In A Treatise on Money this theory of carrying costs and the economic role of futures trading was expanded to commodity markets (which Keynes also actively speculated in) and the term and concept was explicitly introduced. There it also played a part in a more systemic view of economic cycles. The main point made (in argument with Ralph G. Hawtrey) is that one should not look to futures trading to alleviate the severity and duration of downturns, because carrying costs severely limit the degree to which such markets may profitably carry over redundant stocks of liquid capital goods during the downturn. In consequence those stocks cannot be expected to be available to provide the working capital, and so ease the transition to, the next upturn (as Hawtrey had argued). In pursuing this line of reasoning, Keynes also suggested that the concept was of wider import, as even “less organized markets” (p. 128) were subject to carrying costs, but not in so formal and obvious a manner. This is the hint that was to be expanded into of full-blown theory of unemployment in his next book.
In The General Theory of Money, Interest and Employment (1936) Keynes suggested, particularly in chapter 17, that this theory of the forward market could be generalized to the whole economy, and, significantly, that it contained the clue to the answer of why economies might get “stuck” in unemployment equilibria (such as was then happening in Europe and North America). His generalization started from the notion that all outputs have carrying costs (often so high as to make their carrying over of them in inventory all but impossible). These costs formed a third element alongside the essential liquidity and productivity that all goods might possess in some degree. But some goods, considered as an asset, had the peculiar and socially defined quality of having the highest liquidity in excess of their carrying costs among all outlets for storing saved income. Such “money” goods would be sought, for their superior ability to maintain their value through time. This quality, Keynes argued, was of particular importance in periods of economic downturns, since it provided harbors of safety for owners of wealth, who might therefore be reluctant to engage in alternative investments such as purchasing and using employment-generating “productive” assets. The lack of any social mechanism to discourage this individually rational, but perhaps socially dysfunctional, “flight to money,” could explain the phenomena of high and persistent unemployment such as characterized the advanced capitalistic economies of the world in the 1930s and still often threatens them in the early twenty-first century.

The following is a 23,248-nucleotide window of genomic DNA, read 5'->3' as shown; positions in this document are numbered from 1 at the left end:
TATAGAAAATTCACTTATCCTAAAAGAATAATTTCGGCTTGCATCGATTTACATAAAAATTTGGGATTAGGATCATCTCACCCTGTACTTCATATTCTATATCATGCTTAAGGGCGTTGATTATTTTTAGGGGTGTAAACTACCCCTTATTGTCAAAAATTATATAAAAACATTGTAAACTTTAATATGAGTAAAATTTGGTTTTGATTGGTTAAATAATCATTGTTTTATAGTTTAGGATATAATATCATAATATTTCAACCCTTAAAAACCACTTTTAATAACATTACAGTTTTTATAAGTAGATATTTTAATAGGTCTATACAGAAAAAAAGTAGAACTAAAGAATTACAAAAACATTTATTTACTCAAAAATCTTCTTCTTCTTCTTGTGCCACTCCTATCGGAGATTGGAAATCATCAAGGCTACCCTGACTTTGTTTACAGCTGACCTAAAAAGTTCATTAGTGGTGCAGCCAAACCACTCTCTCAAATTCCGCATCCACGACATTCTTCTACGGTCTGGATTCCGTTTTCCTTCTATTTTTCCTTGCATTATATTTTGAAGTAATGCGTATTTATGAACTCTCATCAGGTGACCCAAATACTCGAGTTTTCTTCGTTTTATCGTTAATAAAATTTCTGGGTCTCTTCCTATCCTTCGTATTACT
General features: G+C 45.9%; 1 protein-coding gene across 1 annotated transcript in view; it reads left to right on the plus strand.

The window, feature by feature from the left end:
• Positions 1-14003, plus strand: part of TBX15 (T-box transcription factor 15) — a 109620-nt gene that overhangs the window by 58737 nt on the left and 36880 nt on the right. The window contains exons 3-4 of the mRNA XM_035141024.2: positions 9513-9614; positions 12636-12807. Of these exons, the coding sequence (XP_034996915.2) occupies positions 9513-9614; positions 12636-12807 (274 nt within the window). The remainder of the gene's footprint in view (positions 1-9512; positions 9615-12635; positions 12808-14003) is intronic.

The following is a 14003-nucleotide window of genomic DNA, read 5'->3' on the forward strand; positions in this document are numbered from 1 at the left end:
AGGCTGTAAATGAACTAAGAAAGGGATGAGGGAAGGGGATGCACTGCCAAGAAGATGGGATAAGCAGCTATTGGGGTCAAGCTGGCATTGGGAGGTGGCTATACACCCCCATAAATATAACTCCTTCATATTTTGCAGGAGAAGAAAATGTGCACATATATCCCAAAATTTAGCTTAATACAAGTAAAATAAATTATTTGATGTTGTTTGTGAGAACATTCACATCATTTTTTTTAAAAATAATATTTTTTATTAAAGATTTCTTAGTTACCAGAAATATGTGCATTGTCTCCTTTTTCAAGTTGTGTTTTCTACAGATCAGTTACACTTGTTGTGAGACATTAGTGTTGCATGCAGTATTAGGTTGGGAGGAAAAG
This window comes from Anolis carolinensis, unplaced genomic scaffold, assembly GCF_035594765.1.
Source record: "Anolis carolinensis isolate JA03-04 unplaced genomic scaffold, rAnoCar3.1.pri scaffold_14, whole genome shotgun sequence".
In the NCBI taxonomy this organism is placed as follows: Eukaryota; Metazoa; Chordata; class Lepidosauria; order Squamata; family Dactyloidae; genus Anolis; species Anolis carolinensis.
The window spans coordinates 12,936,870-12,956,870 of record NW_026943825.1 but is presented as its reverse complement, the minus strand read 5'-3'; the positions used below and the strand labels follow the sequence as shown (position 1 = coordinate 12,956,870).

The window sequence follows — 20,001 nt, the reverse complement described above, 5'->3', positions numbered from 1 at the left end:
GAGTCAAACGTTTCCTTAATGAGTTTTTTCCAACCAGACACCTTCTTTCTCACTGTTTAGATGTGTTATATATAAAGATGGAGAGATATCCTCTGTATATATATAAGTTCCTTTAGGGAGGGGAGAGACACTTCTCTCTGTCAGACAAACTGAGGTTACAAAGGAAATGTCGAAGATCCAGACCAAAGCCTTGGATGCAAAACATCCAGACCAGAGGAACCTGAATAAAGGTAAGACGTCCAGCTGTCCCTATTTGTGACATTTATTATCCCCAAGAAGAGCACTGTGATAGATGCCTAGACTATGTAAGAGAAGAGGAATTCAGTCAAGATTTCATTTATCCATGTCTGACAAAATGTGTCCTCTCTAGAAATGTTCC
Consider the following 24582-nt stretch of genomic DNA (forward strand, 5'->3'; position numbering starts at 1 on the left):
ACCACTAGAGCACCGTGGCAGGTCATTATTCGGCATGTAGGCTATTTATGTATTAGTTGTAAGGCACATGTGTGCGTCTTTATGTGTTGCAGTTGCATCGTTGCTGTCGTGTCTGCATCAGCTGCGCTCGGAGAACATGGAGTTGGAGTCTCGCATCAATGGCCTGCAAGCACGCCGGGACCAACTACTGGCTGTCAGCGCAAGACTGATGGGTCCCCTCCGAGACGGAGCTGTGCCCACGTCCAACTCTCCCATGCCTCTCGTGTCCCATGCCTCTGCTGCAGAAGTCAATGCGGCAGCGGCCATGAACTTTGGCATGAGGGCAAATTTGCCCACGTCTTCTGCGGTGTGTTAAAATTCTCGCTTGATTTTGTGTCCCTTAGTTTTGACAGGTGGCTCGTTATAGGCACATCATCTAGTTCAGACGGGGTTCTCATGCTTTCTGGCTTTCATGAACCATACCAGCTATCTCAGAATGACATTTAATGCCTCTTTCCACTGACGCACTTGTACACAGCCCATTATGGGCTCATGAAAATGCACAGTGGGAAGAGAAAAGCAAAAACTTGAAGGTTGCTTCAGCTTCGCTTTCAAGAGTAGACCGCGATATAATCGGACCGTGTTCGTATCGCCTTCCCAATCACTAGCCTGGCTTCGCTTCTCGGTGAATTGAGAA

SEE ALSO Contango; Interest, Real Rate of; Keynes, John Maynard
Keynes, John M. 1923. A Tract on Monetary Reform. London: Macmillan.
Keynes, John M. 1930. A Treatise on Money. London: Macmillan.
Keynes, John M. 1936. The General Theory of Employment, Interest and Money. London: Macmillan.
Lawlor, Michael S. 2006. The Economics of Keynes in Retrospect: An Intellectual History of the General Theory. London: Palgrave Macmillan.
Michael S. Lawlor